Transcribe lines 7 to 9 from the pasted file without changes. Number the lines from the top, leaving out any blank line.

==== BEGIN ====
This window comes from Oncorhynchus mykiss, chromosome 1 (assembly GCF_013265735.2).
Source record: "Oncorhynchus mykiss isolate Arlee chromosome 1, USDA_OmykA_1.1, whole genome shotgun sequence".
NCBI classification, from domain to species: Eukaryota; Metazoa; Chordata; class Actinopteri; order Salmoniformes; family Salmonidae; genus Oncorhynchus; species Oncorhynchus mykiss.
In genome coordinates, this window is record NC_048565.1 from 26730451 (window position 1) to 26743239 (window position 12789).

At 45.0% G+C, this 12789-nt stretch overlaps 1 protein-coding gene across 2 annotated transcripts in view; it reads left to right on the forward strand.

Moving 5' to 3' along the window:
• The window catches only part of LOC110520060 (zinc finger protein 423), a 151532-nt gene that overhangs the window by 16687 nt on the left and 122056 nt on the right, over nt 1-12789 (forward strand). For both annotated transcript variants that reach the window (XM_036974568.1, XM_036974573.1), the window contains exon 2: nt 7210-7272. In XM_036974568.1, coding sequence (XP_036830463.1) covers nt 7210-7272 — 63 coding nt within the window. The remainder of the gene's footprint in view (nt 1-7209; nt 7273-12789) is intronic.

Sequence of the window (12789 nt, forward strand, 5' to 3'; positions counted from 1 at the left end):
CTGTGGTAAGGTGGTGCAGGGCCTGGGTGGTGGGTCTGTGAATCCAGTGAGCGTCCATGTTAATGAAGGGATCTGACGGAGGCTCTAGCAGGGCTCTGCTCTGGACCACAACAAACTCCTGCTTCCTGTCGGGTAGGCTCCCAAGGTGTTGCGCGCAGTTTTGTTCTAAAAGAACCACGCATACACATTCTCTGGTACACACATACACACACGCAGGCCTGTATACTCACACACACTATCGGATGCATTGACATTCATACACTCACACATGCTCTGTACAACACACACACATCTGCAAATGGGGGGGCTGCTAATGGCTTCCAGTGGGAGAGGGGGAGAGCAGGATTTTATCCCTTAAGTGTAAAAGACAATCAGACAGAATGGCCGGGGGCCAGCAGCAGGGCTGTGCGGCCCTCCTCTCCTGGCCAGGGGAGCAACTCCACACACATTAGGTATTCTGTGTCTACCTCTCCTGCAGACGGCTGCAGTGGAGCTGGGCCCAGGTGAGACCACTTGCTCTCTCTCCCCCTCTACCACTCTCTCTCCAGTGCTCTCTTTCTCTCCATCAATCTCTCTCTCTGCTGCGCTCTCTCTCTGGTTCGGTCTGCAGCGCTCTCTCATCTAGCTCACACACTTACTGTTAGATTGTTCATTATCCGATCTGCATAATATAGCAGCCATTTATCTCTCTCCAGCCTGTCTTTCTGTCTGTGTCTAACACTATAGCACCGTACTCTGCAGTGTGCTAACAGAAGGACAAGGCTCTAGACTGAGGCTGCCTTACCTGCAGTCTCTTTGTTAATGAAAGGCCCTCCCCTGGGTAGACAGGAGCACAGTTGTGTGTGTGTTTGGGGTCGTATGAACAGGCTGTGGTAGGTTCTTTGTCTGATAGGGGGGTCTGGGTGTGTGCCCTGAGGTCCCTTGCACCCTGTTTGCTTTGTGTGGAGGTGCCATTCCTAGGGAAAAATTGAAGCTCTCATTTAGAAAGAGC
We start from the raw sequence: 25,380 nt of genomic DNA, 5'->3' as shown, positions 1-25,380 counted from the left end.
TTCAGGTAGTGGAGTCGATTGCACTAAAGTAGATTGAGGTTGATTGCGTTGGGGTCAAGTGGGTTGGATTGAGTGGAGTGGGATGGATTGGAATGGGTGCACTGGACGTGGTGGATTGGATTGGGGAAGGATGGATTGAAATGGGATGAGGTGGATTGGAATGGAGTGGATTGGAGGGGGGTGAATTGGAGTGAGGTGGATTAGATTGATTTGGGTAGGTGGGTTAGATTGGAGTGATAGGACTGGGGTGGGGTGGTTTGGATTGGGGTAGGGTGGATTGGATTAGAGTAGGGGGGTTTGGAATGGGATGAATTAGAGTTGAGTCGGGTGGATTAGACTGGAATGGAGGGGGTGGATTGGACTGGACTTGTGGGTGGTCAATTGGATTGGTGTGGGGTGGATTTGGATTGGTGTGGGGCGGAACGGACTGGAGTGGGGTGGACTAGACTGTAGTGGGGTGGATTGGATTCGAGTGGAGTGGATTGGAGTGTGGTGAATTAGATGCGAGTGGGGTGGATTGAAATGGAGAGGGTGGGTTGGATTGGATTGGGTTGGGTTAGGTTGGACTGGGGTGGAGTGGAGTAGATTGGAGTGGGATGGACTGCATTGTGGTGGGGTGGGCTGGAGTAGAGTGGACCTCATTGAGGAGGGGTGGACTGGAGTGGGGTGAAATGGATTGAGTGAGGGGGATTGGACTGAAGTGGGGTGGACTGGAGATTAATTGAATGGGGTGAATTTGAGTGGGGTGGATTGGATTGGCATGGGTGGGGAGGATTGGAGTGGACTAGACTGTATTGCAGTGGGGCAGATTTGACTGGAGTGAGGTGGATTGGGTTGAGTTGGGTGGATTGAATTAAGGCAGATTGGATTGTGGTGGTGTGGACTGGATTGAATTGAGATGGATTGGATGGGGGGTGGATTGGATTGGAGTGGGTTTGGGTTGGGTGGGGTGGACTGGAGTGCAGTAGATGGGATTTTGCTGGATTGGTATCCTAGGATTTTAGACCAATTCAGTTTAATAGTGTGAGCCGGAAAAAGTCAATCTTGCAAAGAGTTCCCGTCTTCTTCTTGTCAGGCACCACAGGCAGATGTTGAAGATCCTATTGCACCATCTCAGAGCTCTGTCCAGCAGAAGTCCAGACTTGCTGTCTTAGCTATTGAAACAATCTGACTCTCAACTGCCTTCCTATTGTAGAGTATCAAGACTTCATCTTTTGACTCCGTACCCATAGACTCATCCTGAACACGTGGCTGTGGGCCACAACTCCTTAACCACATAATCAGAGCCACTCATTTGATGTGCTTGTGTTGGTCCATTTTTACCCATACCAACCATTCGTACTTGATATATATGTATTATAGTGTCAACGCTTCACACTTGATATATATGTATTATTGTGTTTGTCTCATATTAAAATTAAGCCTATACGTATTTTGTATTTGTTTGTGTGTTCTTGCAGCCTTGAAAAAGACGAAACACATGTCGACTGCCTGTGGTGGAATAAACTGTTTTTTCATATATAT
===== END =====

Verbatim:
• The window catches only part of LOC110520060 (zinc finger protein 423), a 151532-nt gene that overhangs the window by 16687 nt on the left and 122056 nt on the right, over nt 1-12789 (forward strand). For both annotated transcript variants that reach the window (XM_036974568.1, XM_036974573.1), the window contains exon 2: nt 7210-7272. In XM_036974568.1, coding sequence (XP_036830463.1) covers nt 7210-7272 — 63 coding nt within the window. The remainder of the gene's footprint in view (nt 1-7209; nt 7273-12789) is intronic.

Sequence of the window (12789 nt, forward strand, 5' to 3'; positions counted from 1 at the left end):
CTGTGGTAAGGTGGTGCAGGGCCTGGGTGGTGGGTCTGTGAATCCAGTGAGCGTCCATGTTAATGAAGGGATCTGACGGAGGCTCTAGCAGGGCTCTGCTCTGGACCACAACAAACTCCTGCTTCCTGTCGGGTAGGCTCCCAAGGTGTTGCGCGCAGTTTTGTTCTAAAAGAACCACGCATACACATTCTCTGGTACACACATACACACACGCAGGCCTGTATACTCACACACACTATCGGATGCATTGACATTCATACACTCACACATGCTCTGTACAACACACACACATCTGCAAATGGGGGGGCTGCTAATGGCTTCCAGTGGGAGAGGGGGAGAGCAGGATTTTATCCCTTAAGTGTAAAAGACAATCAGACAGAATGGCCGGGGGCCAGCAGCAGGGCTGTGCGGCCCTCCTCTCCTGGCCAGGGGAGCAACTCCACACACATTAGGTATTCTGTGTCTACCTCTCCTGCAGACGGCTGCAGTGGAGCTGGGCCCAGGTGAGACCACTTGCTCTCTCTCCCCCTCTACCACTCTCTCTCCAGTGCTCTCTTTCTCTCCATCAATCTCTCTCTCTGCTGCGCTCTCTCTCTGGTTCGGTCTGCAGCGCTCTCTCATCTAGCTCACACACTTACTGTTAGATTGTTCATTATCCGATCTGCATAATATAGCAGCCATTTATCTCTCTCCAGCCTGTCTTTCTGTCTGTGTCTAACACTATAGCACCGTACTCTGCAGTGTGCTAACAGAAGGACAAGGCTCTAGACTGAGGCTGCCTTACCTGCAGTCTCTTTGTTAATGAAAGGCCCTCCCCTGGGTAGACAGGAGCACAGTTGTGTGTGTGTTTGGGGTCGTATGAACAGGCTGTGGTAGGTTCTTTGTCTGATAGGGGGGTCTGGGTGTGTGCCCTGAGGTCCCTTGCACCCTGTTTGCTTTGTGTGGAGGTGCCATTCCTAGGGAAAAATTGAAGCTCTCATTTAGAAAGAGC